Yeah Yeah Yeahs Invade Emo-ha

Sokol Auditorium, March 5, 2004

by Sean McCarthy

What better place than an old gymnasium to showcase an enormously hyped trio from New York that specializes in playing heavily-influenced '70s garage punk?

The Yeah Yeah Yeahs could not have come at a better or worse time in the music world. The females who trailblazed the alternative movement of the '90s have mostly settled into maturity, so lead singer Karen O is providing some much-needed young blood to the alternative/college rock scene. However, the band is in danger of slipping under the radar (much to the delight of YYY fans) in the mainstream because of listeners burning out on hearing about another "latest New York-based saviors of rock band" who play minimalist garage music.

Even if 2004 gives us another heaping mess of skinny tie-clad hipster garage bands from New York, the Yeah Yeah Yeahs will no doubt stand out because of their live performances. Playing a set list that was almost evenly split between their self-titled debut and their 2003 Fever to Tell release, the Yeah Yeah Yeahs proved that even with a silly name, they could control a crowd with as much as a wink.


Not that the crowd needed much in terms of policing. Most of the audience, donning horned-rimmed glasses, ironic t-shirts, bad shirts with horribly mismatched ties and meek expressions, were fairly well behaved. The opening act, Beep Beep, had a set that was way too short. The following band, Ssion, was an art-house train wreck. Dressing up in lion, cow and zebra costumes, the members, led by Cody Critcheloe, literally fell all over themselves. And if the costumes weren't enough, the band included a multi-media presentation throughout the 30-minute set, complete with tacky '50s imagery mixed in with some kinky S&M. Now, I'm as big of a fan of gender-bending as anyone, but if I never see another homosexual twist on the 1950s-era high school instructional videos, it can't be soon enough.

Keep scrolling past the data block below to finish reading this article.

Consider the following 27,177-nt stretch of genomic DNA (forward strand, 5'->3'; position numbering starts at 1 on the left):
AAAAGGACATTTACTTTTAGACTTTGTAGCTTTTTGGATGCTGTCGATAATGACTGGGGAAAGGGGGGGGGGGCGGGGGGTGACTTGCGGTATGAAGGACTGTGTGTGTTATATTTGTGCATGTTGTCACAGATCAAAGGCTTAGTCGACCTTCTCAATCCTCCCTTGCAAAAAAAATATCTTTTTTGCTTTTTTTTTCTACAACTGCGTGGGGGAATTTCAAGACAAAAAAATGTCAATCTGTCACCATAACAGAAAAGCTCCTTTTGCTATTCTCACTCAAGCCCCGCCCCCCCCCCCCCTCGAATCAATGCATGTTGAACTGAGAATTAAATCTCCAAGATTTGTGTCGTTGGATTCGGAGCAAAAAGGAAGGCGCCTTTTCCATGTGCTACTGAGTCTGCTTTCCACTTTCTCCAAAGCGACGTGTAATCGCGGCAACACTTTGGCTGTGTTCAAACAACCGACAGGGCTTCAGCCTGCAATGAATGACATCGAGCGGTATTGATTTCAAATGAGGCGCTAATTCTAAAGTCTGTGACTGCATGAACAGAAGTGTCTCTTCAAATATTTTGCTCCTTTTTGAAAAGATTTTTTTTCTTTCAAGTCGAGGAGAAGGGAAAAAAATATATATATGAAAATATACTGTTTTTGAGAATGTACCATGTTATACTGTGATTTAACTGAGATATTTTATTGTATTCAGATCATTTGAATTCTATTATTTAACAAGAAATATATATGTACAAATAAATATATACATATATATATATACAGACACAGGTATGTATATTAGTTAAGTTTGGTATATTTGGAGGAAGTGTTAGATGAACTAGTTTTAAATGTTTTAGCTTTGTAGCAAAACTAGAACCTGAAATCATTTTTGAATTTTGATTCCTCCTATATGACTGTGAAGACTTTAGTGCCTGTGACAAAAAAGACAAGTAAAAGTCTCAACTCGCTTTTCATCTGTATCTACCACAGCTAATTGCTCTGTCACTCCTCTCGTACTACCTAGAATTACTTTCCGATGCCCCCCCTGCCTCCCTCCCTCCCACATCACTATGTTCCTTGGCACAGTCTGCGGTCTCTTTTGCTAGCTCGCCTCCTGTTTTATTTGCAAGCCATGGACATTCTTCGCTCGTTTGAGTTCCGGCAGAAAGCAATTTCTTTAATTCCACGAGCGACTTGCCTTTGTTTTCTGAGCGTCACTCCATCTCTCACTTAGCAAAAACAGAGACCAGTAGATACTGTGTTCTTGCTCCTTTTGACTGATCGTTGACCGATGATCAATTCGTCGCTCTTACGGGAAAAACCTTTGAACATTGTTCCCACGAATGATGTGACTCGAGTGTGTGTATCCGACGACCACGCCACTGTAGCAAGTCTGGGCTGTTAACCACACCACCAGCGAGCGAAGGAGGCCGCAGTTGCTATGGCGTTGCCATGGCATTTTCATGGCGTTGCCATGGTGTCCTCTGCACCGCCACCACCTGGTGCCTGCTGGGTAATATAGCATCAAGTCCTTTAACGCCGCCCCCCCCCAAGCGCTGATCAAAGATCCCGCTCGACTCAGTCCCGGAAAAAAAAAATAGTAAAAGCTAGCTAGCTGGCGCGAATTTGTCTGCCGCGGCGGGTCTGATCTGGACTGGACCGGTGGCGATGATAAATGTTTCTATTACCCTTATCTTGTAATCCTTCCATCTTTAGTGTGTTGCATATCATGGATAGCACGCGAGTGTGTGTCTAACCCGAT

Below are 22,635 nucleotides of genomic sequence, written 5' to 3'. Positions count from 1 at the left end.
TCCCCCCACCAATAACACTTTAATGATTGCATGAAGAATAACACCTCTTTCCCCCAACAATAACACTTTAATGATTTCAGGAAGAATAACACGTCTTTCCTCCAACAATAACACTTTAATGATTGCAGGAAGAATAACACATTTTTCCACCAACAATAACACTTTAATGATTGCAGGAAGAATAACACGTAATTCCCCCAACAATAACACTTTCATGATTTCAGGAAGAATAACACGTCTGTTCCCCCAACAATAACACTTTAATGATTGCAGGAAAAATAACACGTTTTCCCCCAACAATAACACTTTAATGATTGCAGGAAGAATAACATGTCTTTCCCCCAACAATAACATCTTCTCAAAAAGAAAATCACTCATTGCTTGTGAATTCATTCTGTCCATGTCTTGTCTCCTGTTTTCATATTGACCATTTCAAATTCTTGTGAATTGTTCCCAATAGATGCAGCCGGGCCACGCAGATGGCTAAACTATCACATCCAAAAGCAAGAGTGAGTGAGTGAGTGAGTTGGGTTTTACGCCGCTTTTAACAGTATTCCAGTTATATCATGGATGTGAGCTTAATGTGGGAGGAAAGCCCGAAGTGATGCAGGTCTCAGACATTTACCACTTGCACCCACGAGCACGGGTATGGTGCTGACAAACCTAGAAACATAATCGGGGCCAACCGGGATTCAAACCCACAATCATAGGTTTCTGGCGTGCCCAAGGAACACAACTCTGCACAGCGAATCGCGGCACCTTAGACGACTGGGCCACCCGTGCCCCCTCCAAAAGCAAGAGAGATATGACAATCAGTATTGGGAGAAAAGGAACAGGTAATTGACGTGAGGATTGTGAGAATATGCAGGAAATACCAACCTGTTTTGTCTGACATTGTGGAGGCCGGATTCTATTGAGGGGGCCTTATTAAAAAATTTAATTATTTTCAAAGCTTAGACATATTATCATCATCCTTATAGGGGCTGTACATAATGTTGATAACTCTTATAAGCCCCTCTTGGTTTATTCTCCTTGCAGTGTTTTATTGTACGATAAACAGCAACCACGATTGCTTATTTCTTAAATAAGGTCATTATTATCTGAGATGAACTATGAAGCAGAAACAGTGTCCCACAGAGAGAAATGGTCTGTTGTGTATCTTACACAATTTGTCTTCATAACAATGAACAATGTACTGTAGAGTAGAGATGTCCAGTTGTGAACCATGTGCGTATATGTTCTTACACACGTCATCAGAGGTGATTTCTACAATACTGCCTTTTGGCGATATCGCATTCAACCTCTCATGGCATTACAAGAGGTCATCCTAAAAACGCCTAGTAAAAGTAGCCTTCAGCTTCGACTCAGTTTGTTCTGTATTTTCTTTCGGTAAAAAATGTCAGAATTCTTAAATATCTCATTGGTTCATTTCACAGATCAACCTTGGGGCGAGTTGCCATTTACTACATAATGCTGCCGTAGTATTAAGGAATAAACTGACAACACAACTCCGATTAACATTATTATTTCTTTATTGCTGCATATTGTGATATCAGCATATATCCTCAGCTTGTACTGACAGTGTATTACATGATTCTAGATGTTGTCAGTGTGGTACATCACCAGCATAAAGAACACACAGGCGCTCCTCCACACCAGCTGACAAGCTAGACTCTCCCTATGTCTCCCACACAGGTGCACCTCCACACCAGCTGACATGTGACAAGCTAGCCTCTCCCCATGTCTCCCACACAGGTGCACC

Photo courtesy of YeahYeahYeahs.com

Thankfully, the Yeah Yeah Yeahs proved to be a frill-free ride. Rail-thin guitarist Nick Zinner, with a hair style that Nick Cave would even love, came on and threw the crowd a curve ball, performing the slow-burning closer to Fever to Tell. To have a band this energetic start off on such a down-tempo note was courageous, and totally fitting, as Karen O entered, extending every lyric to its maximum effect.

For a lesser band, including so many mellower songs into a set would kill the momentum of a show, but some of the Yeah Yeah Yeahs best, most powerful material comes from slower tunes like "Modern Romance" and "Cold Light." Donning a Luke Skywalker-type utility belt full of discarded cassette tape, Karen O occasionally threw some of the tape into the audience. Even though she grinned bashfully throughout the set, with one raised hand she was able to work the audience to a frenzy or a hush.

The cathartic release was provided with "Tick" and "Black Tongue." While "Maps" provided the last remaining proof that this band will likely be around a great deal longer than their peers. Not that the performance was flawless. The band resorted to the mid-show drum solo, and even though it was totally tongue-in-cheek, it was still a momentum-killer.

Toward the end of the show, the crowd got rowdy, with two audience members stumbling onstage -- and thoroughly getting their asses handed to them by the bouncers and likely a few angry audience members. And in a move that would even make the members of L7 blush, Karen O had a look of initial disgust and rage as an unused (hopefully) tampon was tossed onstage. Putting her hands on her hips for a second, she picked up the hygiene device and stuck it in her mouth. Afterward, she was donning a grin that seemed to stress her cheekbones.

To lift from one of their songs -- "Y control" indeed.

All content © The Daily Vault unless otherwise stated. All rights reserved. Reproduction of any article or any portion thereof without express written consent of The Daily Vault is prohibited. Album covers are the intellectual property of their respective record labels, and are used in the context of reviews and stories for reference purposes only.